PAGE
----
December 2009 New York Enterprise Report:
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New York, NY, December 23, 2009 As the pace of business continues to increase in 2010, staying on top of the latest technologies can help you stay ahead of your competition. Technology expert Mathew R. Hegarty, director of infrastructure practice at Net at Work provides his suggestions on the must-have technologies for business owners next year.
Most of us live and die by our email; a quick peek at my inbox shows that I have over 15,000 messages. Finding ways to better manage email sprawl is one way to improve your work efficiency in 2010. There are a number of tools available on the web to help organize and manage email in Microsoft Outlook. If you are like me and don’t have all day to surf the web and find ways to organize your email, take my advice and download the free version of Xobni online (Inbox spelled backwards). Xobni will index and organize your email; integrate your contacts and their LinkedIn, Facebook, and Hoover’s accounts; and allows for easy access to any attachments they have sent you. Better yet, if your top client says you never respond to him in a timely manner, you can use the built-in Xobni Analytics to display your average “Time to Respond.” In case you’re curious, my average time to respond to my top client is 5 minutes and 43 seconds.
Sci-fi Technology for the SMB
Hypervisors, elastic clouds, and paravirtualization all sound like terms from a science fiction novel. In reality, they are the core technologies that should be running in your server room. The three players for virtualization software are Microsoft’s Hyper-V, VMware’s vSphere, and Citrix XenServer. These technologies allow even small IT environments with as few as two servers to take advantage of high availability and lower operating costs, and can reduce a business’s carbon footprint. With today’s more powerful and energy-efficient servers, organizations can typically consolidate nine older servers into one new server, while increasing both performance and availability. With that level of consolidation, savings in operating and cooling expenses, and improved performance, 2010 should have you saying, “Beam me up, Scotty.” Prices vary.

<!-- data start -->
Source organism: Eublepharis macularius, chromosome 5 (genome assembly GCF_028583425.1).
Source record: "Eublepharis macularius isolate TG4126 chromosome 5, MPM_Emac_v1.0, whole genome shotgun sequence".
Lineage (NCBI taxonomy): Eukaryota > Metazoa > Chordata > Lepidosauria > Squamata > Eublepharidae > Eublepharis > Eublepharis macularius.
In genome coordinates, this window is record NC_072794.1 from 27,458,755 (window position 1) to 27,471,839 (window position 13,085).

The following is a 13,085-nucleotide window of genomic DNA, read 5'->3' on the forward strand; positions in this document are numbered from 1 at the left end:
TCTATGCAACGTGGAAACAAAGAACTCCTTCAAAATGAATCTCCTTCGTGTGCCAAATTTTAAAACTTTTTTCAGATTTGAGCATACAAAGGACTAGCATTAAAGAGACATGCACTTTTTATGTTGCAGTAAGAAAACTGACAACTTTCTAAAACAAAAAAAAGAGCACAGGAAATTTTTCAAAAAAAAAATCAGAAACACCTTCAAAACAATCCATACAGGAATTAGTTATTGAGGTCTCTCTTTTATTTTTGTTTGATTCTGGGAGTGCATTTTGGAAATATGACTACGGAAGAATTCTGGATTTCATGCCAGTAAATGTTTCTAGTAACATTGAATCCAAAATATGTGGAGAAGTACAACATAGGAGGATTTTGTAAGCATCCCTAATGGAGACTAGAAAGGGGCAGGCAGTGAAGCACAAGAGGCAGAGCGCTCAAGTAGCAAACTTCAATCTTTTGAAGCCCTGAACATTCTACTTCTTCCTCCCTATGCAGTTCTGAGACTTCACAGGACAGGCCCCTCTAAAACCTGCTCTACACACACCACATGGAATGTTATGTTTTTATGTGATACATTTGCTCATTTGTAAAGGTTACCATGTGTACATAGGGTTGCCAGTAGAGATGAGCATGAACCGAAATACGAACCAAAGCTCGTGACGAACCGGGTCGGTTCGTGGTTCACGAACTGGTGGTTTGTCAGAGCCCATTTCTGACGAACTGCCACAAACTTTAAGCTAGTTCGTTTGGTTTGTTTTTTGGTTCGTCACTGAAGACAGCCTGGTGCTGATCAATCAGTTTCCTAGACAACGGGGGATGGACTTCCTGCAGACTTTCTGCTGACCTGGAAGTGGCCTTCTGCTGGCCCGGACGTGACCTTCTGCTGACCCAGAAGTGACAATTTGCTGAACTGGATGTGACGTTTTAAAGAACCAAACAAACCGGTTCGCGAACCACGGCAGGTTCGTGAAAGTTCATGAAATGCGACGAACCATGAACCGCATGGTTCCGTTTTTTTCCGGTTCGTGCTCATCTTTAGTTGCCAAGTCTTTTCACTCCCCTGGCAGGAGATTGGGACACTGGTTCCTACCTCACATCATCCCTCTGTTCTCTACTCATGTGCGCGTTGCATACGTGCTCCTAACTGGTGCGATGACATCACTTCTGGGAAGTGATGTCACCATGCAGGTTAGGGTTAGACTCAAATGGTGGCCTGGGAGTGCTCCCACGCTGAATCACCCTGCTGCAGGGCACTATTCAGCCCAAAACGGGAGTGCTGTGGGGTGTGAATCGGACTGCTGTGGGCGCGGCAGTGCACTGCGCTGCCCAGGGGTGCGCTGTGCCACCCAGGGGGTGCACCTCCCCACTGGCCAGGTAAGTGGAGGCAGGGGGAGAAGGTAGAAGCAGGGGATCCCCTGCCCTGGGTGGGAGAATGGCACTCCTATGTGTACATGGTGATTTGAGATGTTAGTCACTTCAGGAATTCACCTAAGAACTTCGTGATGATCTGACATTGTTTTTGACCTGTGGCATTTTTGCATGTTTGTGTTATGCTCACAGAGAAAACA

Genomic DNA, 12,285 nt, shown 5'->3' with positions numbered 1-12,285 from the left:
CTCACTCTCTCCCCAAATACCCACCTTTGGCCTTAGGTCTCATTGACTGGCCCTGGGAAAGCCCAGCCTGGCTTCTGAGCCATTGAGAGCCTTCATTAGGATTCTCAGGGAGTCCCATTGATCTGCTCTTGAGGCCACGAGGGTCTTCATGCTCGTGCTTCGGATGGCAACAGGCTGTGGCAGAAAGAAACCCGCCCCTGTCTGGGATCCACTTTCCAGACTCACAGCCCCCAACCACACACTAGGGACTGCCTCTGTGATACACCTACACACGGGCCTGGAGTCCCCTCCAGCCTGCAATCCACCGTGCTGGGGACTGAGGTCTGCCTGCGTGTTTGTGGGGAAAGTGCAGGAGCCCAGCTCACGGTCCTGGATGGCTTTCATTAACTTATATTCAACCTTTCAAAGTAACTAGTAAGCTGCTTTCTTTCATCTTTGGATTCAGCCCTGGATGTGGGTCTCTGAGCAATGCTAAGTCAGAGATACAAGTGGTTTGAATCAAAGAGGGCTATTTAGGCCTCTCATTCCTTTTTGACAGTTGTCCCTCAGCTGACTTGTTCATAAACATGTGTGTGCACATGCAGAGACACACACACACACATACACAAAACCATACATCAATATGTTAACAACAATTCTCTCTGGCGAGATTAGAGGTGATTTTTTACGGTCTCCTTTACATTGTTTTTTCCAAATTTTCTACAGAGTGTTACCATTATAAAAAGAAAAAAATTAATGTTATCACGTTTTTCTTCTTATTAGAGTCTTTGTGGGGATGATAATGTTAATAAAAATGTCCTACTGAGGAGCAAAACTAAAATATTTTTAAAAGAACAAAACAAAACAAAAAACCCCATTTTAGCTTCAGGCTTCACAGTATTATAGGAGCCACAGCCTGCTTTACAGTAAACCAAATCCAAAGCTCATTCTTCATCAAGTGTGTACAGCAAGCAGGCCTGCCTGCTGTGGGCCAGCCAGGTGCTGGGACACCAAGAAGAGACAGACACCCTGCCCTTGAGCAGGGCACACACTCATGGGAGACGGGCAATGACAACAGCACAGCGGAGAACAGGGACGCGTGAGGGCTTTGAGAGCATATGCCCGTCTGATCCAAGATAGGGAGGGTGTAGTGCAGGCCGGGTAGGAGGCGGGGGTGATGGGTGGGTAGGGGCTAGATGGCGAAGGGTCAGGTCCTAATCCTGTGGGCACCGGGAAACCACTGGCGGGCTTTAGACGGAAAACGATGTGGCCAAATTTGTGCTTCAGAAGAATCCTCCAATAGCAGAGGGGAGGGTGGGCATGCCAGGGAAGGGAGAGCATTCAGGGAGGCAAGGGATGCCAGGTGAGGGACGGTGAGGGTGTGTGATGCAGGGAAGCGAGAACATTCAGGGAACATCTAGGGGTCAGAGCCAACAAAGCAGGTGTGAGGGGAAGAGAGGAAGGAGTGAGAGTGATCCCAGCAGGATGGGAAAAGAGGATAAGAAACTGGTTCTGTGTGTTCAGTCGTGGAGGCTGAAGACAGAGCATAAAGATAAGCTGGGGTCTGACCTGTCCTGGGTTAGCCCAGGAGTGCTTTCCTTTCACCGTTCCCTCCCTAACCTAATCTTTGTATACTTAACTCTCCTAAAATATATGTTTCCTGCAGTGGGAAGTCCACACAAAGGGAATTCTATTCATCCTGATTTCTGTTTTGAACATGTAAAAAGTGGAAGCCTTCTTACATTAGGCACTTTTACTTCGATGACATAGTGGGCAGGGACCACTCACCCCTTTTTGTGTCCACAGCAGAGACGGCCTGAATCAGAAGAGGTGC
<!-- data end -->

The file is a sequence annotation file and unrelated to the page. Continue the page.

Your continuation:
Full Disk Encryption Software
Now that you have a laptop with a 3G card and you are online all the time, don’t forget that you are personally accountable for the security of the data you keep on it. As an IT security professional, I know one thing for certain: 2010 will be a record year for data loss, cybercrime, corporate fines for security lapses, and the like. If your laptop is lost or stolen, you and your company can be held accountable and heavily fined if there is sensitive information on it. Security is more important than ever before as we move to a laptop-centric workforce. Industry-leading full disk encryption software can cost less than $100 per user device. Check out software from Check Point and GuardianEdge. My advice for 2010 is to install full disk encryption software on all your business laptops to protect you and your business.
As we approach the 3rd birthday of Apple’s iPhone, the device has had a significant impact on the business environment. When the iPhone was first launched, it was simply an iPod on steroids with a so-so phone. Today, with the addition of Microsoft’s ActiveSync technology, iPhones are challenging the BlackBerry’s position as the preferred handheld for the business community. What most people don’t know is that if they are currently running Microsoft Exchange as their email platform, an iPhone can be securely integrated for little more than a $300 security certificate. You can simply install an SSL Certificate for security, adjust some firewall settings, and you are off and running. Email, calendar, and contacts will all synchronize automatically with your Exchange server. Who knew it would actually be more cost effective to be a trendy executive?
About The Author
Mathew R. Hegarty, director of Net at Work’s infrastructure practice, works closely with key decision makers in the SMB space on developing technology solutions to solve real-world business problems. He can be reached at firstname.lastname@example.org.